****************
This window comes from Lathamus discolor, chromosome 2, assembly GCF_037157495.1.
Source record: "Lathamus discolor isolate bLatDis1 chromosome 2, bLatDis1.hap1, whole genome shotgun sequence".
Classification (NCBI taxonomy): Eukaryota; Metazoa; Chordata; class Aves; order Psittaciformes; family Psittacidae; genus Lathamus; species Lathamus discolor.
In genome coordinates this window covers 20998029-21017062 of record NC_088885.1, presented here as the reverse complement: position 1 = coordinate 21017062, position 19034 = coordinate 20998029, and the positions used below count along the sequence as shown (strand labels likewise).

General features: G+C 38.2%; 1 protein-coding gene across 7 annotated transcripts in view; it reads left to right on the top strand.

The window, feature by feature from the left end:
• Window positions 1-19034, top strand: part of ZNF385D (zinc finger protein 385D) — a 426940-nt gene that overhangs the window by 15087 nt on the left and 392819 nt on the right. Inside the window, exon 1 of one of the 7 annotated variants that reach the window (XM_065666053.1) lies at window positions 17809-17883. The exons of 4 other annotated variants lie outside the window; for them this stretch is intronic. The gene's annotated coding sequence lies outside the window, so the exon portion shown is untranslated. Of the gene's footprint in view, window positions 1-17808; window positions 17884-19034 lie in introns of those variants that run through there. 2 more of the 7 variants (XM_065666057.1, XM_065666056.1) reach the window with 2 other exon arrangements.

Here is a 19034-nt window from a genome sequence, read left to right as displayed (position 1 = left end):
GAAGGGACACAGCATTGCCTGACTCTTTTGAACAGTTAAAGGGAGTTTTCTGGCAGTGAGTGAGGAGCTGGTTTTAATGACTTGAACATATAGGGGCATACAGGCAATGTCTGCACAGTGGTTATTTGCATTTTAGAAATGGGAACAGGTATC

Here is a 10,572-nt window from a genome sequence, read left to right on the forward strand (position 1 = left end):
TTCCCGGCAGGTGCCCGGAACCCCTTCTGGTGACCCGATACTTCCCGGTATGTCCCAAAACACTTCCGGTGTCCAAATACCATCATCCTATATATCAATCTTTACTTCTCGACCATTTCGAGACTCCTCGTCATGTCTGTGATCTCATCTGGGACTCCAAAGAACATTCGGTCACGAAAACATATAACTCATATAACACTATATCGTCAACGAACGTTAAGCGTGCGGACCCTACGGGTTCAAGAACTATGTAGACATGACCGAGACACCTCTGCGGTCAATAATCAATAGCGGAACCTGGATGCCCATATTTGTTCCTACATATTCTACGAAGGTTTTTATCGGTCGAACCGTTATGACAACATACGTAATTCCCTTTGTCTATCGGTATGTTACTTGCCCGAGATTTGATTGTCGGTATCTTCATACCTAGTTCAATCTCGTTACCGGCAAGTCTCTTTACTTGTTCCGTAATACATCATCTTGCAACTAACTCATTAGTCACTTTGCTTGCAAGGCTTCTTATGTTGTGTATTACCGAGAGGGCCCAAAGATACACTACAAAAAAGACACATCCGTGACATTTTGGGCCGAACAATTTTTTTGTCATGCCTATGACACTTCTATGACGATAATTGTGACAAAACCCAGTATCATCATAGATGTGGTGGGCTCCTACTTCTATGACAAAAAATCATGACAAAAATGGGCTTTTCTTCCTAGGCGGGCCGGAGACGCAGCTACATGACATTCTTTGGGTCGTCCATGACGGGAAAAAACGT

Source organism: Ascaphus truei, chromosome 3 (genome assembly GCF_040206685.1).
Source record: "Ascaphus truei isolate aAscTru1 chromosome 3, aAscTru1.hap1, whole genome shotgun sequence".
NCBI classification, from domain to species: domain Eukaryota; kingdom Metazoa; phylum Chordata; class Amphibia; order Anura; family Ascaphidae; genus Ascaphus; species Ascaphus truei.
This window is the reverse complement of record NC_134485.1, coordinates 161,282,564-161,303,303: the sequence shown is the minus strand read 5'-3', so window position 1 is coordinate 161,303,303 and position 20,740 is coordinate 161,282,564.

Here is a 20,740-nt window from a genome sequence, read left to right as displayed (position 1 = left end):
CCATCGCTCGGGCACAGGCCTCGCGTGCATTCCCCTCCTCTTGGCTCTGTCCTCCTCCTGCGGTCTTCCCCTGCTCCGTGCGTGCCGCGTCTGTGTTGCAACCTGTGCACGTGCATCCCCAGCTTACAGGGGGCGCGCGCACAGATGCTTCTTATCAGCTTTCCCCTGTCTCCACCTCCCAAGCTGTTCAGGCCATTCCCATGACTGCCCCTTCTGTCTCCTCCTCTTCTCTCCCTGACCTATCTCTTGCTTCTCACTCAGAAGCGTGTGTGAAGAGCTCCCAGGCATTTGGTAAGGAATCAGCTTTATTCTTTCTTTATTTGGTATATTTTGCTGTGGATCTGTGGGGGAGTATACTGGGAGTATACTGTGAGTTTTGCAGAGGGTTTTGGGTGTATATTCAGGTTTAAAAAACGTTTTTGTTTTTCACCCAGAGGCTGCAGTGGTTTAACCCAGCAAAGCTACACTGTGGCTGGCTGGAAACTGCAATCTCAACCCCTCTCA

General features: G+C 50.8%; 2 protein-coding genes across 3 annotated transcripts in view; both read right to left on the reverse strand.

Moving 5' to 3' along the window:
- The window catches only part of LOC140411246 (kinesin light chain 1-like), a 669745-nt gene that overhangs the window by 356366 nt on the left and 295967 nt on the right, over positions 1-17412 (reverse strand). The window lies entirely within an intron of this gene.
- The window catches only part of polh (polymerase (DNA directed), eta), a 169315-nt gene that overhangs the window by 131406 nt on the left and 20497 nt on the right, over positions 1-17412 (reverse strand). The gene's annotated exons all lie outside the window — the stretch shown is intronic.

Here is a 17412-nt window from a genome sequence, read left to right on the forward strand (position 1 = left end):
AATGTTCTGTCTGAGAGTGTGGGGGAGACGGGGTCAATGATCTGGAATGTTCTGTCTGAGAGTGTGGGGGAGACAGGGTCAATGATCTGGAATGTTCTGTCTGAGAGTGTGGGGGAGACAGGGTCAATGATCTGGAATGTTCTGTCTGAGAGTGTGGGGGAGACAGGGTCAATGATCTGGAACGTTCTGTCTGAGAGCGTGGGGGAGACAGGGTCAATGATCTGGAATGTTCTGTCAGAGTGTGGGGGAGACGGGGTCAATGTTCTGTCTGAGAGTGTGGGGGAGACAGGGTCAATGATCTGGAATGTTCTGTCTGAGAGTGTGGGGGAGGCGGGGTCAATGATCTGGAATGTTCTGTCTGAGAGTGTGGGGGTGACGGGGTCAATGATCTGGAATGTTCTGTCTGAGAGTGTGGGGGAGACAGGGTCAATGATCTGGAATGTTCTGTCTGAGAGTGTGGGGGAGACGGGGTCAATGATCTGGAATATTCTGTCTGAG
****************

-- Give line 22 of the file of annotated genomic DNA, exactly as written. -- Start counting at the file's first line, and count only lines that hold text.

Here is a 17412-nt window from a genome sequence, read left to right on the forward strand (position 1 = left end):